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Anil Lewis: Defining his identity

by St. Cloud Student Makayla Christen, B.S. in Psychology

Lewis recognizes the difficulties many individuals in the disability community may face in the workforce

Anil Lewis grew up in Atlanta, Georgia, as the third of four children in his household. Two of Anil’s siblings became blind from retinitis pigmentosa, which, later at the age of 25, affected his sight. Lewis has learned to live by his motto, “Everyone has opinions, and everyone can have their perception of your worth, but you need to develop and understand your worth and uniqueness. You must define and advocate your own identity”.

Lewis attended Georgia State University, where he received his Bachelor’s in Business Administration Degree for Computer Information Systems. He then gained his Master’s in Public Administration Degree for Public Policy. Lewis’ experience in working towards and obtaining his degrees was a significant motivation to him. This motivation made him strive to work at a bank, nonprofit, or in an advocacy setting. Lewis became blind and later recognized that he could reclaim himself as an individual after a long and personally challenging experience. This experience led to him changing career paths and wanting to allow other individuals to reclaim their lives. The National Federation of the Blind, a civil rights organization for blind individuals, shaped his work today. The blend of academic training and personal experience created his drive for advocacy; in 2010, he worked as chairman of the disability committee at Georgia state. The position allowed Lewis to bring ability awareness to campus and make the campus more accessible to individuals such as himself and others who are within the disabilities community. Lewis is a very well-rounded and accomplished individual that found many meanings and outlooks within the various positions and advocacy roles he has held.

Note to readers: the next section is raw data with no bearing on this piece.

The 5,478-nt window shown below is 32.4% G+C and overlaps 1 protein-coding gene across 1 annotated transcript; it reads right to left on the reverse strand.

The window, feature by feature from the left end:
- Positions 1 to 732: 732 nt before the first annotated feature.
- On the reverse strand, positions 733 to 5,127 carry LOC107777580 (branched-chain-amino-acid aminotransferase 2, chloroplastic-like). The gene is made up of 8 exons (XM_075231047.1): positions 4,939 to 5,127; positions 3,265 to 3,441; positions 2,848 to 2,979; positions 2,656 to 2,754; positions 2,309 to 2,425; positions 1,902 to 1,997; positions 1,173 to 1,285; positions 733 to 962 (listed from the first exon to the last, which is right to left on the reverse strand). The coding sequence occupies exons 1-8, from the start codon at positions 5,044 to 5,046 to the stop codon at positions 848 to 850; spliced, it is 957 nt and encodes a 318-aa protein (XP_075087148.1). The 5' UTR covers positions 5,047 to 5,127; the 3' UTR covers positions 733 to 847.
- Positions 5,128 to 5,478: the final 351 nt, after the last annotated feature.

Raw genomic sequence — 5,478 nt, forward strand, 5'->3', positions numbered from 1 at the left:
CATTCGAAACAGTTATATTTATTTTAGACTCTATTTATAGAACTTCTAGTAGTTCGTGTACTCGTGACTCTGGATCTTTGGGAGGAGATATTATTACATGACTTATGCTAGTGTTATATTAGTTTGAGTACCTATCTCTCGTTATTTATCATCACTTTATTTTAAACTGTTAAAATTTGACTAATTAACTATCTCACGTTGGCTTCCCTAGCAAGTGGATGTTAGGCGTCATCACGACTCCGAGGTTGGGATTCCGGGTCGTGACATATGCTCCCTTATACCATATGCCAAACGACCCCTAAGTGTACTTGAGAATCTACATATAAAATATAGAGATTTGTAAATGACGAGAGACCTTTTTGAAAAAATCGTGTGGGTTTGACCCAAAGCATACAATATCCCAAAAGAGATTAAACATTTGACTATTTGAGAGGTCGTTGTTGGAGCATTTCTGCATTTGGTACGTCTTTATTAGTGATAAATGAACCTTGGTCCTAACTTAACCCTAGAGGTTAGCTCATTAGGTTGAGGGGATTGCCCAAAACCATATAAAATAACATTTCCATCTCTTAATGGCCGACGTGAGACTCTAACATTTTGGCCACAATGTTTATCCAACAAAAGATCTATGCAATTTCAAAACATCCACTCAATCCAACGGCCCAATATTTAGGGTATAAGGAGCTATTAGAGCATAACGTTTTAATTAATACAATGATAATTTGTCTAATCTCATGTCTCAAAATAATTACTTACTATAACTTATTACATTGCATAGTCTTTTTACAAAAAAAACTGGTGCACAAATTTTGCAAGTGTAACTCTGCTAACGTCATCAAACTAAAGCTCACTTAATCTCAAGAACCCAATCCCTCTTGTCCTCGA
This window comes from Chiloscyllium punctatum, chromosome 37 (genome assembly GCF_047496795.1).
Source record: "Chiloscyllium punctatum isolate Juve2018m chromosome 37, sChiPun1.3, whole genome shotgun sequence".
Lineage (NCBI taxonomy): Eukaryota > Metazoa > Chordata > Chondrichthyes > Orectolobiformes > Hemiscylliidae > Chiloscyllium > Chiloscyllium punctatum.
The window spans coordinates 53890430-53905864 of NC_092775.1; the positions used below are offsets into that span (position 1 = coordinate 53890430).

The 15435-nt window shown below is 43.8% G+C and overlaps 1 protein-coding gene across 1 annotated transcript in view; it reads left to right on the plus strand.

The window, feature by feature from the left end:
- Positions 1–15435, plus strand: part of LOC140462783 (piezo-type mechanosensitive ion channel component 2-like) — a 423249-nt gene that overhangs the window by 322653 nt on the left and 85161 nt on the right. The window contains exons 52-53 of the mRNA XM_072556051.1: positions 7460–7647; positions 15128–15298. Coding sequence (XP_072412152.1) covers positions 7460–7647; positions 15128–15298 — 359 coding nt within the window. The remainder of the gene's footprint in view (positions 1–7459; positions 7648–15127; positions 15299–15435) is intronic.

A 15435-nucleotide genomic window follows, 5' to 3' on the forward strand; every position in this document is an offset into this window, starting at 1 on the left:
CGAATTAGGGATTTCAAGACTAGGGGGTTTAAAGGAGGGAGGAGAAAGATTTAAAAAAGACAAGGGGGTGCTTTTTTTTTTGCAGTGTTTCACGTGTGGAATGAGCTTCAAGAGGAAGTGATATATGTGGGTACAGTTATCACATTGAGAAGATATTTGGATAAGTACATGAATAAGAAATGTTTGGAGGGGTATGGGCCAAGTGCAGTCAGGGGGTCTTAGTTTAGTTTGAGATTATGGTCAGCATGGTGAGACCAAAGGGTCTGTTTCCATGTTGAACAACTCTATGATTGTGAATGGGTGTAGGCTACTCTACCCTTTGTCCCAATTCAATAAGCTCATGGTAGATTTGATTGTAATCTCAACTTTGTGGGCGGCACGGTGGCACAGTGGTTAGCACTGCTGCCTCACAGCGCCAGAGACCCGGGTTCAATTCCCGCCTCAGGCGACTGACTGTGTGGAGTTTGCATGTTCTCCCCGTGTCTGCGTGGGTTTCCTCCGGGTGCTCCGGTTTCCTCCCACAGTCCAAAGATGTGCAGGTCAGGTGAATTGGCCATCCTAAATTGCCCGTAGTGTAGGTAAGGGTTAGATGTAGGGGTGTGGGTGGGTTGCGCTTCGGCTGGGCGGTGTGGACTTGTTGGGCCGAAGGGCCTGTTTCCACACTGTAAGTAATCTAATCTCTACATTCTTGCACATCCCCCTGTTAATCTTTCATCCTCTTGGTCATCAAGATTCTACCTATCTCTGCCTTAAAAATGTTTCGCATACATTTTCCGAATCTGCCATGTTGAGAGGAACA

Lewis first started his journey when he taught individuals to read braille and use assistive technologies. His natural love for technology and his past training and knowledge could be transferred into this field. Lewis later went further into the advocacy field and started advocacy in Georgia. After Lewis worked with the secretary of state, Georgia became the first state to provide accessible voting for blind individuals. He also worked to get access to 500 publications accessible for blind individuals. He worked diligently to impact educational programs that allowed students to get a quality education and adults to get proper and extensive training for work.
Lewis is currently the Executive Director for Blindness Initiatives for the National Federation of the Blind Jernigan Institute, located in Baltimore, Maryland. He coordinates outreach, marketing, and fundraising activities for the national nonprofit organization. He leads a team of “individuals responsible for creating, developing, implementing, and replicating innovative projects and programs throughout a nationwide network that works to positively affect the education, employment, and quality of life of all blind people”. Lewis being the director of Advocacy and Policy for the National Federation of the Blind Jernigan Institute, allowed him to be the legislative leader of the National Federation of the Blind Jernigan Institute’s efforts to repeal Section 14(c) of the Fair Labor Standards Act. This obsolete provision allows employers to pay workers with disabilities less than the federal minimum wage.

Lewis recognizes the difficulties many individuals in the disability community may face in the workforce. At the Jernigan Institute, he found it was easy to get the equipment and the support needed when completing any of his advocacy work or even the legislation work. The accommodations required were given and upheld to a high standard as well. He stated this created a false expectation that this is happening everywhere and is a model around. Lewis strives to generate this outlook and ideal for all in the community while being the Director of Advocacy and Policy. Lewis considers the ongoing struggle in the next ten years for the Jernigan Institute will be blind individuals getting access to braille, assistive technologies, teaching young children to use canes and be independent, and working towards blind adults having the same accessibility. The ten years hold something new and the technologies that will be created and instantly accessible to individuals without buying upgrades or creating shortcuts. It would also be individuals not having to buy a specific piece of technology to go about their daily lives; instead, the technology will not need routes to be accessible for use. One hope is that blind employees will not be treated and thought of as different but will be thought of and recognized as progressive entities in the workforce.

With this, Lewis wants people to know that it is nice to celebrate individuals’ accomplishments and get some “skin in the game” no matter what level but to work still to push individuals to exceed their expectations and others. For the organization, it would be whatever way they can support the institute’s work and be an active individual, or even a reactive voice for the struggle insidious in the disability community faces.

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